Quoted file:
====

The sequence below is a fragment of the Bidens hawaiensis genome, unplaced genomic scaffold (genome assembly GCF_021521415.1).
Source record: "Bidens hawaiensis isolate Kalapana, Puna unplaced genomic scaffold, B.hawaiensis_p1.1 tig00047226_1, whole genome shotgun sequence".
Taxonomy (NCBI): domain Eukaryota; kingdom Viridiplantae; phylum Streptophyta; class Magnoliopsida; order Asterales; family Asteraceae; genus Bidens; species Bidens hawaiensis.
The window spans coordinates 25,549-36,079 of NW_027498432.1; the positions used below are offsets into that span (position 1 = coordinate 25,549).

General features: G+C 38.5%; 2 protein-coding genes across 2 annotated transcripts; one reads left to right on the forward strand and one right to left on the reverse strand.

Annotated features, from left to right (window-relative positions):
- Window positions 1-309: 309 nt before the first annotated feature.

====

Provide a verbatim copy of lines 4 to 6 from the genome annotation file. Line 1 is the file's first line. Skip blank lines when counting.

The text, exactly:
The window spans coordinates 25,549-36,079 of NW_027498432.1; the positions used below are offsets into that span (position 1 = coordinate 25,549).

General features: G+C 38.5%; 2 protein-coding genes across 2 annotated transcripts; one reads left to right on the forward strand and one right to left on the reverse strand.

Annotated features, from left to right (window-relative positions):